Teach Your Children Well: Parenting for Authentic Success

Teach Your Children Well: Parenting for Authentic Success

by Madeline Levine PhD




Psychologist Madeline Levine, author of the New York Times bestseller The Price of Privilege, brings together cutting-edge research and thirty years of clinical experience to explode once and for all the myth that good grades, high test scores, and college acceptances should define the parenting endgame.

Teach Your Children Well is a toolbox for parents, providing information, relevant research and a series of exercises to help parents clarify a definition of success that is in line with their own values as well as their children’s interests and abilities. Teach Your Children Well is a must-read for parents, educators, and therapists looking for tangible tools to help kids thrive in today’s high-stakes, competitive culture.

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Product Details

ISBN-13: 9780061824746
Publisher: HarperCollins Publishers
Publication date: 07/24/2012
Pages: 352
Product dimensions: 6.30(w) x 9.00(h) x 1.30(d)

About the Author

Madeline Levine, PhD, is a psychologist, consultant, and educator; the author of the New York Times bestsellers Teach Your Children Well and The Price of Privilege; and a cofounder of Challenge Success, a project of the Stanford School of Education that addresses education reform, student well-being, and parent education. She is also a consultant to BDT & Company, a merchant bank that advises and invests in founder- and family-led companies. She lives in San Francisco with her husband and is the proud mother of three adult sons and a newly minted granddaughter.

Table of Contents

Introduction Courageous Parenting-Taking the Long View xiii

Part 1 Authentic Success: It's Not About Bleeding Hearts Versus Tiger Moms 1

Chapter 1 The Kids Are Not Alright (and Neither Are Their Parents) 3

Chapter 2 How Did We Get into This Mess? 23

Part 2 The "School Years" are Not Just About Academics: A Primer on Child Development 43

Chapter 3 The Tasks of the Elementary School Years: Ages 5-11 45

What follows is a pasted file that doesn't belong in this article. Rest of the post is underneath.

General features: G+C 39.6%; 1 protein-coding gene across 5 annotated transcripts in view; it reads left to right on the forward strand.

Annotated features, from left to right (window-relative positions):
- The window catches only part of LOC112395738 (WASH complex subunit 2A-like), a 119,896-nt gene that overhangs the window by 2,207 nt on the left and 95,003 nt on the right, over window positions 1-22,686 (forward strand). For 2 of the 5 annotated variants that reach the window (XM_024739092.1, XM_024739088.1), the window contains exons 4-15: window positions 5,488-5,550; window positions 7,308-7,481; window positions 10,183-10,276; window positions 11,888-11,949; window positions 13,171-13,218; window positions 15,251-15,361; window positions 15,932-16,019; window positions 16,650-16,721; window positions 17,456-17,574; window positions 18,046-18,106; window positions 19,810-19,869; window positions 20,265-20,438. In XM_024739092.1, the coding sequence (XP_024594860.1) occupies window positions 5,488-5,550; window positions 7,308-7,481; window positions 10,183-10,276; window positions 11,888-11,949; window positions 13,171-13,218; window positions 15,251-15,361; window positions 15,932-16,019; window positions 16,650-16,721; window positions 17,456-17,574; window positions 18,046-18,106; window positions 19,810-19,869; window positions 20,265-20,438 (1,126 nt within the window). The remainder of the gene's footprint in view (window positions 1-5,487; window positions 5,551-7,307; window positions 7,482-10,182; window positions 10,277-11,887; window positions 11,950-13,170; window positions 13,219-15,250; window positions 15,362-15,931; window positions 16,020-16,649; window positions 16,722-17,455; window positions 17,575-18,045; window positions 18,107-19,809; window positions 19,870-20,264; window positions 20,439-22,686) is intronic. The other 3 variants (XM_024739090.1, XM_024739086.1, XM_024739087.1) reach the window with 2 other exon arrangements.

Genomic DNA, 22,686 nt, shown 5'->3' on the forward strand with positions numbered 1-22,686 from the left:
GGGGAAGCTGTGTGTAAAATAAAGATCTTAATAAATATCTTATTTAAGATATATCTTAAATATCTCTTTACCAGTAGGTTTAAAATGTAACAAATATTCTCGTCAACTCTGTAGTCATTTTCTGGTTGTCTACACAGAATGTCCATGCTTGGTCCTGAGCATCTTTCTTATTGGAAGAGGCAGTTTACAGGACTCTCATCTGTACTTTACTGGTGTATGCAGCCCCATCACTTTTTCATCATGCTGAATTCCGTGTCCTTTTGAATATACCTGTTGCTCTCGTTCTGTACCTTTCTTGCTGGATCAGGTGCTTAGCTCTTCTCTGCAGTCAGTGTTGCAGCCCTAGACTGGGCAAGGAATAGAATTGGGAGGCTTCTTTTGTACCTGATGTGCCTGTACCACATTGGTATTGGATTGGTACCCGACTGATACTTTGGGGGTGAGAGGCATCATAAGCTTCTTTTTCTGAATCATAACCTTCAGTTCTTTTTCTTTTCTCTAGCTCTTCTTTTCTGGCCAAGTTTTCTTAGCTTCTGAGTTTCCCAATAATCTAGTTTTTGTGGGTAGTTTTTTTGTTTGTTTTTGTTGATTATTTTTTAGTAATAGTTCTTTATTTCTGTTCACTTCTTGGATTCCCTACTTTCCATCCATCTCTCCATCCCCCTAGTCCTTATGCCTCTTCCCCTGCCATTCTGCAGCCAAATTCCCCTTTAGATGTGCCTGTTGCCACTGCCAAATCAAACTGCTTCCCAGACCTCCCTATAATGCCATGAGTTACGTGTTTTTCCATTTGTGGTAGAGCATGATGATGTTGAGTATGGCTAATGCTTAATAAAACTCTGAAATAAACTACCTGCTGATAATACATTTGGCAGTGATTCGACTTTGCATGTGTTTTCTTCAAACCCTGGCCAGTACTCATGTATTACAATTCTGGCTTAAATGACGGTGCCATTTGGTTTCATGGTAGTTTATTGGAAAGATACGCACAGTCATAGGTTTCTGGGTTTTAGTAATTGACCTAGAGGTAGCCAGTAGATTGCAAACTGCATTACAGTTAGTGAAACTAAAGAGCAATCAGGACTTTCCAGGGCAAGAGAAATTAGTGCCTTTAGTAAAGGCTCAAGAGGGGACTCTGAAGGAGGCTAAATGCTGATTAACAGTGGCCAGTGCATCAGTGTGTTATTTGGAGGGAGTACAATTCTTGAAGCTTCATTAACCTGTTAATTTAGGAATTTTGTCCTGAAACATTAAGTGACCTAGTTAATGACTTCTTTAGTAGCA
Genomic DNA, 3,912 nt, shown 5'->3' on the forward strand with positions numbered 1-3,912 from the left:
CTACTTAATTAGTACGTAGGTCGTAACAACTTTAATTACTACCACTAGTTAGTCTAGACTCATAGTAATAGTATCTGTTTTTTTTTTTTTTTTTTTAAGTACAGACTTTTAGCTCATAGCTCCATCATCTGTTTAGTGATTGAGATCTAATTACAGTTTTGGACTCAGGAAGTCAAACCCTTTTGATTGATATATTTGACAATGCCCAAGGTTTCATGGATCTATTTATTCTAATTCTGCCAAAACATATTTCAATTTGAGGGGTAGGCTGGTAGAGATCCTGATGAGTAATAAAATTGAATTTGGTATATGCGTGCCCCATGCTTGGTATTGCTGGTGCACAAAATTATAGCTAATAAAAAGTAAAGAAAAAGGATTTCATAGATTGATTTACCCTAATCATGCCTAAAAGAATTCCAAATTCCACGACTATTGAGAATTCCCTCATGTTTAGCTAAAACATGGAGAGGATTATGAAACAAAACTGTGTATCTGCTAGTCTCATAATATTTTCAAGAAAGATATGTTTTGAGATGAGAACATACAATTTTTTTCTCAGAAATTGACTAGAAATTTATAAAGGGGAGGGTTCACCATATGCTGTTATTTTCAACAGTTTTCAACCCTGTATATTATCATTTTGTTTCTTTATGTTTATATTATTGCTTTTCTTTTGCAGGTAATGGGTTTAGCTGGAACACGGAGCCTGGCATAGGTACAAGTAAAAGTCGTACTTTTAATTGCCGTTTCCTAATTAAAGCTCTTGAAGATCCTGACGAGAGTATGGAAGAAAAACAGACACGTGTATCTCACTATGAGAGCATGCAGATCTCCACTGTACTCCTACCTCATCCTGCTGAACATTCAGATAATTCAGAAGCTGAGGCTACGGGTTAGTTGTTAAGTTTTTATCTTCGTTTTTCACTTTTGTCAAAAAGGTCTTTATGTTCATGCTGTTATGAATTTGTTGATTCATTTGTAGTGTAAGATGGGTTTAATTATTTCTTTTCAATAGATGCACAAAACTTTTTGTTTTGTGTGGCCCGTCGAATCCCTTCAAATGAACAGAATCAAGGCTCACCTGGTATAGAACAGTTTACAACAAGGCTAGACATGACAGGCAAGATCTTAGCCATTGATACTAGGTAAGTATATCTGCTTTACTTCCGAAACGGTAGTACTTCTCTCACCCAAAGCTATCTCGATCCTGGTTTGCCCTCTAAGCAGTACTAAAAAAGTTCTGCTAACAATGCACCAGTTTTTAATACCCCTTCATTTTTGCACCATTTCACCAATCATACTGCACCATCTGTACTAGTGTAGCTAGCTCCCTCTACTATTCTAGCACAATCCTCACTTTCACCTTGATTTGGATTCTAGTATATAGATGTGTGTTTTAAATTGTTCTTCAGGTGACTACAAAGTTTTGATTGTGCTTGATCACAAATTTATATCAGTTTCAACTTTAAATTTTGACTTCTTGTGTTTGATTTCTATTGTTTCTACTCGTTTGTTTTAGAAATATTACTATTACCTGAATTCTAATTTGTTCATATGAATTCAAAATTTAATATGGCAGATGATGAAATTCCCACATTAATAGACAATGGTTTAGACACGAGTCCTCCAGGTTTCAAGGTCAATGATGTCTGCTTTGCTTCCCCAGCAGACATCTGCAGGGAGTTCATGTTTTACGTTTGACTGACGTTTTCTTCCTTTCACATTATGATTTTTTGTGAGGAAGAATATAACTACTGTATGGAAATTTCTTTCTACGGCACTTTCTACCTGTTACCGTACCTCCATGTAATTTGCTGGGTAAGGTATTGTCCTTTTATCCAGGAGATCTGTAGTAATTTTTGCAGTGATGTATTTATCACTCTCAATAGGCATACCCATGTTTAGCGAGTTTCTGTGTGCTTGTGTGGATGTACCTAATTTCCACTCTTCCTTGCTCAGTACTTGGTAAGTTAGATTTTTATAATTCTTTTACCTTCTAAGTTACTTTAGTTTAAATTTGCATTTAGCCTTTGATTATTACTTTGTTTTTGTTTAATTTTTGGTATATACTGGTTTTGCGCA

Learning How to Make Friends and Be a Friend 49

Becoming Competent and Excited About Learning 59

Developing a Sense of Self: Who Am I? 69

Becoming an Empathic Person 73

Remembering to Play 79

General Recommendations for Parenting Your Elementary School Age Child 84

Chapter 4 The Tasks of the Middle School Years: Ages 11-14 89

Navigating Puberty 93

Staying Healthy 103

Building Independence 120

Building a Peer Group 129

Note to Parents 144

Chapter 5 The Tasks of the High School Years: Ages 14-18 145

Becoming an Adult Thinker 148

Learning to Manage Sexuality 159

Building a Sense of Identity 167

Developing Autonomy 174

Part 3 The Resilience Factor: Seven Essential Coping Skills 185

Chapter 6 Teaching Our Kids to Find Solutions 189

Resourcefulness: "I can handle this" instead of "Mom …" 189

Enthusiasm: "I love this" instead of "Whatever" 194

Creativity: "Let's look at this differently" not "What's the right answer?" 201

A Good Work Ethic: "I'm going to keep at it" instead of "I quit" 209

Chapter 7 Teaching Our Kids to Take Action 217

Self-Control: "It just doesn't feel right" instead of "All the kids are doing it" 217

Self-Esteem: "I feel good about myself" instead of "I suck" 225

Self-Efficacy: "I can make a difference" instead of "Nothing I do matters" 232

Part 4 Walking the Talk 241

Chapter 8 Defining and Living Your Family Values: A Paper and Pencil Exercise 243

What Are Your Core Values? 248

Family Values Statement 252

Your Guiding Principles 254

The Family Action Plan 255

Chapter 9 Editing the Script: Becoming the Parents We Want to Be 261

Denial: "Problem? What problem?" 266

Projection: "Yeah, they've got a problem, not me" 271

Peer Pressure: It's Not Just for Teenagers 275

Is Parenting Hereditary? "I can't believe I sound just like my mother" 282

The Trinity of Change: Self-Reflection, Empathy, and Flexibility 286

Acknowledgments 299

Notes 303

Index 311

What People are Saying About This

Ned Hallowell

“A fantastic, on-point, desperately needed book! If you have children or care about children or care about the future of this country and the world, read this book.”

David Elkind

“With keen insight and telling examples, Levine offers suggestions for adopting a more balanced idea of success that requires changing deeply ingrained habits but is well worth the effort.”

Daniel H. Pink

“Madeline Levine’s voice is a welcome antidote to the Tiger-Momming of America. [Teach Your Children Well] is packed with smart and savvy advice for raising independent, productive, and well-adjusted young people. Read this book—your kids will thank you.”

Kenneth R. Ginsburg

“For the sake of the adults of tomorrow, I hope that Teach Your Children Well becomes a must-read and must-discuss book for parents today.”

Judith Warner

“Levine really comes into her own . . . when she moves beyond child development to concentrate instead on parent development, exploring why we do the misguided things we do, and asking how we must (as we must) change ourselves and behave differently.”

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